I was looking forward to seeing Saigon Notre-Dame Basilica. Living in Thailand for almost 5 years, I have always seen temples but rarely a church. I was excited to go in but found out that the church is closed for renovation, so we just took photos.

This church reminded me of being in the Philippines

A stone’s thrown away, you’ll see the Saigon Central Post Office and I sent some postcards back home. The postcard that I have sent costed 18,000 VND for the stamp and 5,000 VND for the card which in total is 23,000 VND (US$1.02 / 34 baht).

A panoramic view of Saigon Post Office that was based on the design of Gustave Eiffel

What you see when you get inside

The last destination for the day, War Remnants Museum. The entrance fee is 15,000 VND (US$0.70 / 23 baht). I suggest you to have an open mind when you visit this museum. The museum exhibits the after effects of the decades of War in Vietnam. A must go if you want to see the other perspective about Vietnam War.

We stopped by some parks in the middle of our tour for a little breather after all the walking. It was like a little oasis in the middle of a chaotic city.

Trying to compose myself after hours of walking

Oh you know…just casually walking

Third Day

This day was spent resting after a tiring tour the day before. But for dinner, we went to a rooftop restaurant called Mountain Retreat. There were no elevators and it was located on the 5th floor. Good thing the food was good because all the climbing was worth it.

There were 8 of us in the table and the table was filled with food. We all had to pay almost 190,000 VND (USD$8.31 / 274 baht) each person for all of these dishes.

We were so hungry that this the food on the table vanished afterwards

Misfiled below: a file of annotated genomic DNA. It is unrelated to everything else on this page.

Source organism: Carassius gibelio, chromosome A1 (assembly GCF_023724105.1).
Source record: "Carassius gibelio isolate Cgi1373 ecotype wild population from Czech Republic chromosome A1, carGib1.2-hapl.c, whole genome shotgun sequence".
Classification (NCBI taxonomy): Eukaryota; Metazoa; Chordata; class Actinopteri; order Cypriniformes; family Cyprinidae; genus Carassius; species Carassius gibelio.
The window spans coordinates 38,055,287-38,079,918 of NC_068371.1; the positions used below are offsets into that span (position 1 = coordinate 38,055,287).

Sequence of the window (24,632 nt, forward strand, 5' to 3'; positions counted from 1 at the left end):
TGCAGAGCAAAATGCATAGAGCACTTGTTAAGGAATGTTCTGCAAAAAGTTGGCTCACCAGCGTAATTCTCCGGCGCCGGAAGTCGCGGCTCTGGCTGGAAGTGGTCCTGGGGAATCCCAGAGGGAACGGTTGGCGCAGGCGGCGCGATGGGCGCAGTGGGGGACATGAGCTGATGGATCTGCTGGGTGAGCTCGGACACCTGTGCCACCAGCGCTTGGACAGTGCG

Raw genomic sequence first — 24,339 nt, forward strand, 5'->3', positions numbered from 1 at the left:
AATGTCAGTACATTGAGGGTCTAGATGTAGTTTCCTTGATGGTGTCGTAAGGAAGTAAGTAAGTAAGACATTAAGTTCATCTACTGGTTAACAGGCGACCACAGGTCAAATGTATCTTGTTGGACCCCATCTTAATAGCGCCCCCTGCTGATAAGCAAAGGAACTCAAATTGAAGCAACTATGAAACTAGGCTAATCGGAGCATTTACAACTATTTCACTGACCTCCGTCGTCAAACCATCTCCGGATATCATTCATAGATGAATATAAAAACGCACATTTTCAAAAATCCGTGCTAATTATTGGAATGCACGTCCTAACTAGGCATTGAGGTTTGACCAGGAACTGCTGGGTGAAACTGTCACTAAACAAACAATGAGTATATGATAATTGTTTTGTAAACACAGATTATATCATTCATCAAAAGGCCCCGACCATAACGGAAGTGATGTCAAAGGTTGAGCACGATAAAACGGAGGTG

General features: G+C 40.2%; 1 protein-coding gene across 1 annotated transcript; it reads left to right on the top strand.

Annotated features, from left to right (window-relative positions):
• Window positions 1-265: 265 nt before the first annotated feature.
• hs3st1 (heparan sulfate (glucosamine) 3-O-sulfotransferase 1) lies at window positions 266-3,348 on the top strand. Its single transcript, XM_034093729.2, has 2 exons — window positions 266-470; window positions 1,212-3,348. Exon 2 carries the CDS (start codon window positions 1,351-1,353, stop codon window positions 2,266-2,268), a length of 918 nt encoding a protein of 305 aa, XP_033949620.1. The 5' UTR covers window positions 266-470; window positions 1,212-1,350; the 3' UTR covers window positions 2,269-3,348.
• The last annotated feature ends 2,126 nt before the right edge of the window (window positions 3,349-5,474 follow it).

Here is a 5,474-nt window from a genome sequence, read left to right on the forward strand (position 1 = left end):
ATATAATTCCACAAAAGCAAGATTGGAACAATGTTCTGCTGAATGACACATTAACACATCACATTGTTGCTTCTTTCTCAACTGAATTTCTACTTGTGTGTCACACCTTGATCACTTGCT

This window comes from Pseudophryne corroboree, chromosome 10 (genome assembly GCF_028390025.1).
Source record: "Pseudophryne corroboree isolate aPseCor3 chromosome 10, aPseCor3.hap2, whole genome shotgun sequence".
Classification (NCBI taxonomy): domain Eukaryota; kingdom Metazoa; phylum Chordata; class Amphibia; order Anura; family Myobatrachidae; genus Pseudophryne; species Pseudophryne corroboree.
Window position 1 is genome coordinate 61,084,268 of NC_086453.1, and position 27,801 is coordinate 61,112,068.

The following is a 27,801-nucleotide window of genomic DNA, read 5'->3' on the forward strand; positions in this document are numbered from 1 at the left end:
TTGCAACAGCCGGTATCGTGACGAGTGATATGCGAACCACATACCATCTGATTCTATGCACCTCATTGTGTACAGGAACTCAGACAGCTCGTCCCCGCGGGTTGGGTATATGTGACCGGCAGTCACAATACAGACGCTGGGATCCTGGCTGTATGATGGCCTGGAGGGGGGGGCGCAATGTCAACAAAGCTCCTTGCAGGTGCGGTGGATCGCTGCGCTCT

Fourth Day

We bought a 1 day Mekong Delta tour to go to My Tho and Ben Tre. The tour costed US$10 (330 baht) and we bought this around Phạm Ngũ Lão Street while we were walking around. The tour consisted of riding a longtail-boat and you get to row the boat as well. We tasted fruits, coconut candy and this bee pollen that I have not tried ever in my life.

Here are some pics to give you a glimpse of what I did in Mekong Delta.

Smiling but scared as hell inside

These are the water coconuts that grow along Mekong Delta

Tea with honey and bee pollen that were given out to everyone on the tour

Kids on their school trip to catch a catfish the traditional way

Trying to row along these muddy waters

Fifth Day

We wanted our last day to be great. We found out the night before that Saigon had something similar to the Heineken Experience in Netherlands and this was situated in the 60th floor of Saigon Skydeck. It’s called the “World of Heineken”. The entrance costs 250,000 VND (US$10.96 / 360 baht) and includes an access to the observatory deck on the 59th floor. The entrance fee consists of 3 beers, 1 water and a personalized bottle with your name printed on it.

Since I’m acrophobic myself, I was quite scared but with a view like this while drinking a fresh cold beer and overlooking Saigon with the sunset, was a perfect way to end our trip in Saigon.

Enjoying the free beers with a freakin’ awesome view

Poured a perfect pint after this shot!

This could only work if you have your own bar, so I suggest to just buy a bottle and chug it down

A bird’s eye view of Saigon (guessing it’s foggy because of pollution)

We also stopped by Cafe Apartment to get some Vietnamese coffee but ended up getting red wine. This is an 8-story building which gave you options such as taking the stairs or getting on the elevator for a fee. I opted for the latter to have a better chance to look at each floor.

Such a good concept and space-saver idea!

I had to force her to pose for this picture

That sums up my 5-day trip to Saigon. Will I come back? Definitely, I loved Saigon and there still so many provinces that I have to see. I can guarantee that this will not be the last of it.

The city itself might be chaotic but if you truly immense yourself with the culture and understand how the locals live, you get to see a different perspective of Vietnam that can only be seen if you come and visit the city yourself.

Just a quick tip! If you can go explore Mekong Delta yourself, I suggest you to do it so you can see the authentic life of the locals around there. But if you don’t have time to do it, you can go book a tour just like we did.



By Ajae

Foodie, traveler, procrastinator, dreamer